It is important to accept that not all fiber is the same, just like not all twisted pairs are the same.
Fiber cables are always recommended over copper, due to the fact they stand the test of time. Fiber is typically what is used for new infrastructure nowadays, but there are some instances where I would personally choose Cat-6/Cat-6a over it.
Cat6 Cable shown above
Category 6. I recommend the Cat-6 cable in the following situations:
-Budget projects – if you’re still using Cat-5e, stop that now.
-Very low bandwidth requirements, like small cafes, retail stores, etc. With nothing heavy on the network (camera systems with DVR or NVR, voice over IP phones, etc.) as these will only consume more and more bandwidth as time and content goes on.
-Where the expected life of the interior and office space is less than five years
I would most likely use the Cat-6 for the last leg of connectivity to the desk/wall outlet (since this can be easily swapped out later), but would also recommend one from the switch to the device if the length is within 100 meters (also usually easy to upgrade or replace at a later date/time).
Category 6A. I would choose Cat-6A cables for the entire run when fiber is not a viable option due to pricing (or lack of knowledge in terminating fiber, etc.). At the very least (if the pricing allows for it), I would use Cat-6a cables for the final leg of the run over Cat-6 to keep my network future-proof. Cat-6a cables offer the following benefits:
-The ability to run speeds of 10 Gbps later on.
-Less susceptible to noise, interference and crosstalk (undesired signal transfers) compared to Cat-6 cables.
-Cat-6a would be my choice for the last mile haul in any industrial or factory environment if fiber is not an option due to price constraints.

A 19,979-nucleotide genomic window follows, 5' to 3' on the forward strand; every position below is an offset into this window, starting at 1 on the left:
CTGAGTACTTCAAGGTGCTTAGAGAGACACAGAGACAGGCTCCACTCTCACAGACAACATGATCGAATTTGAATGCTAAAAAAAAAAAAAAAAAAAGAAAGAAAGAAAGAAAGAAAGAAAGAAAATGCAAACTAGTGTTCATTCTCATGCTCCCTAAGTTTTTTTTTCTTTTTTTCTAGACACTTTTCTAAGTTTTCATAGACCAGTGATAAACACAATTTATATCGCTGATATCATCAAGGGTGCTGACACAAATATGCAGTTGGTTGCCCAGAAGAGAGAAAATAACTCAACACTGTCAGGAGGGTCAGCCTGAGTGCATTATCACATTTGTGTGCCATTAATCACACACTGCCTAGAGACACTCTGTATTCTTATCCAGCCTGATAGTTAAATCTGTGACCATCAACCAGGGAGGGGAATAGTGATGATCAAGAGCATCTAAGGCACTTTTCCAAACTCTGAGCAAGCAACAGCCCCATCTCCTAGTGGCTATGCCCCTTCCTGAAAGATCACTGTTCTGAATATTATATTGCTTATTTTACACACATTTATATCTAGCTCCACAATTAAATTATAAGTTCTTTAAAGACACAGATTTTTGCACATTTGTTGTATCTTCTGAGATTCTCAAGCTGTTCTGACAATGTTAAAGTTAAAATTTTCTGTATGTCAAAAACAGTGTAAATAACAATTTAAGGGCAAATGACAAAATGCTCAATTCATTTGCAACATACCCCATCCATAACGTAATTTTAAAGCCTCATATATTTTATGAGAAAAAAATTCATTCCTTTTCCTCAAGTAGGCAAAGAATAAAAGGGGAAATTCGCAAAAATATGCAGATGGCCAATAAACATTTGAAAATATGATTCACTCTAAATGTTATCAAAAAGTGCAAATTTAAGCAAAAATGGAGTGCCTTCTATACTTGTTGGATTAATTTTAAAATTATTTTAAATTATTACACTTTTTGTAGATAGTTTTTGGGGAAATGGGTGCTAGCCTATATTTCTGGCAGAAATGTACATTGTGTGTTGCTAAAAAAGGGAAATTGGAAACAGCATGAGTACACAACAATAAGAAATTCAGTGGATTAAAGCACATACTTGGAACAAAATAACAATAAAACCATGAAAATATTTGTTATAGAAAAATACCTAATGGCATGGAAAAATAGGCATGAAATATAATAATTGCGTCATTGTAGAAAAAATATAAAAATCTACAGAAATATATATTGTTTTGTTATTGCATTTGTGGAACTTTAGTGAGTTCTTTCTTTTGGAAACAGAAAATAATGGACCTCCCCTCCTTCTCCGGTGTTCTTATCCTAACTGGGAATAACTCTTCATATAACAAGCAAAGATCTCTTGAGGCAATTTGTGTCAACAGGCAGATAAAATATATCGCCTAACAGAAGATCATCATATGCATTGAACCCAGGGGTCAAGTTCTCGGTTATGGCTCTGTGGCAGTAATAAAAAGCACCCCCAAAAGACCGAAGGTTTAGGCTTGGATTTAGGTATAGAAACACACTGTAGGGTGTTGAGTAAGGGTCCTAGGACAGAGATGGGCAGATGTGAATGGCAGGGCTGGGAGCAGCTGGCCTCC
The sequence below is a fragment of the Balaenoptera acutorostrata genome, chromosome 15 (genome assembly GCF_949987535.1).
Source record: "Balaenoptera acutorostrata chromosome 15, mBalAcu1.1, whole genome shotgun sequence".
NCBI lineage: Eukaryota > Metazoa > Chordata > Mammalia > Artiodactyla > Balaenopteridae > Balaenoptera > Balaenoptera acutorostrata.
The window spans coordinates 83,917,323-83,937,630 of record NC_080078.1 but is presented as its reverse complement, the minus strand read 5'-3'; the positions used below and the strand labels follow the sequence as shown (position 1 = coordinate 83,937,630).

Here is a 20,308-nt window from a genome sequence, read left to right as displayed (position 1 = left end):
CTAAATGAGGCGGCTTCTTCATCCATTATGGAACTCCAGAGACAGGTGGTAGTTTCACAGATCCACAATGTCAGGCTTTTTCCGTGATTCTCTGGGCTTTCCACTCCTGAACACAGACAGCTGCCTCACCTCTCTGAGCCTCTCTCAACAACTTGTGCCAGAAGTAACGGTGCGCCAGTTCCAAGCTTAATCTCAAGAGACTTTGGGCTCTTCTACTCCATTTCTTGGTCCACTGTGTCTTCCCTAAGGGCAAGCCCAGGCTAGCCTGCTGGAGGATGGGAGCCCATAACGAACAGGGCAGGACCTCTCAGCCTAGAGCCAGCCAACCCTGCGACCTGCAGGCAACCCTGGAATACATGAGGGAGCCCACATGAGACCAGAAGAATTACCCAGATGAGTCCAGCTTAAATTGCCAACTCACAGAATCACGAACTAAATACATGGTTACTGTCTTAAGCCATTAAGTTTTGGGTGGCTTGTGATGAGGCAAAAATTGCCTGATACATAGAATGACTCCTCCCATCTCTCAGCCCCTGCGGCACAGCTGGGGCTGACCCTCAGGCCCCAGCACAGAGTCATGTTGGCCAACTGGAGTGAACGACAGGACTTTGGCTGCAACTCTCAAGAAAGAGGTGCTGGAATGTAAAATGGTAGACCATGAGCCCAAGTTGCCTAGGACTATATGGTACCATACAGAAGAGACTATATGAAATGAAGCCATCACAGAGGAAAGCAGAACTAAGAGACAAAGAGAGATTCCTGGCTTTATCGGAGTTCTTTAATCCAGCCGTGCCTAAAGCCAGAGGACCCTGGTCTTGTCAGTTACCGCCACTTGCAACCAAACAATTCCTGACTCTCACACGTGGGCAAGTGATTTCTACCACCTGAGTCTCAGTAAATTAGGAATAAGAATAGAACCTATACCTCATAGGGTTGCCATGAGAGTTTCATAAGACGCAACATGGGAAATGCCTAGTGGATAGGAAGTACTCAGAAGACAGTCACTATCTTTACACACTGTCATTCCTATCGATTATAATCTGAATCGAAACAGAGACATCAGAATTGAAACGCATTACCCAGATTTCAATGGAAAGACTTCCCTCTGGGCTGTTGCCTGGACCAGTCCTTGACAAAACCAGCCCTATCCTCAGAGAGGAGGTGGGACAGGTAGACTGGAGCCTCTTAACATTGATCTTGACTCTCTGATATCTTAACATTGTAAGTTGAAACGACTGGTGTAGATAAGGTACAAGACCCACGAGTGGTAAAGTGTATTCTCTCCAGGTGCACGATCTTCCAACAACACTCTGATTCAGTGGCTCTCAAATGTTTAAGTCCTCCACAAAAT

For the customers with more budget flexibility, I recommend fiber cables. Fiber-optic cables aren’t just for long runs—even short length fiber cables offer the benefit of interference.
Here are your two fiber options:
1. Single Mode Fiber. This would be my cable of choice for any kind of backbone cabling. It has stood the test of time and I don’t think it’ll go obsolete anytime soon.
2. Multi-Mode Fiber. I would use it in between my racks.
I would use a combination of SMF and MMF across the entire network, even to the desk or wall outlet. Fiber-only networks save up a lot of space and energy costs (even the costs of ducting and pathways needed for an all-fiber network will be cheaper than an equivalent copper-based solution). Fiber-only networks also provide a lot of management flexibility by drastically reducing the number of telecommunication rooms in a large facility. What’s more, these networks will be future-proof to a large extent. If you would like to see a large-scale comparison, click HERE to learn more about the benefits of swapping out copper for fiber.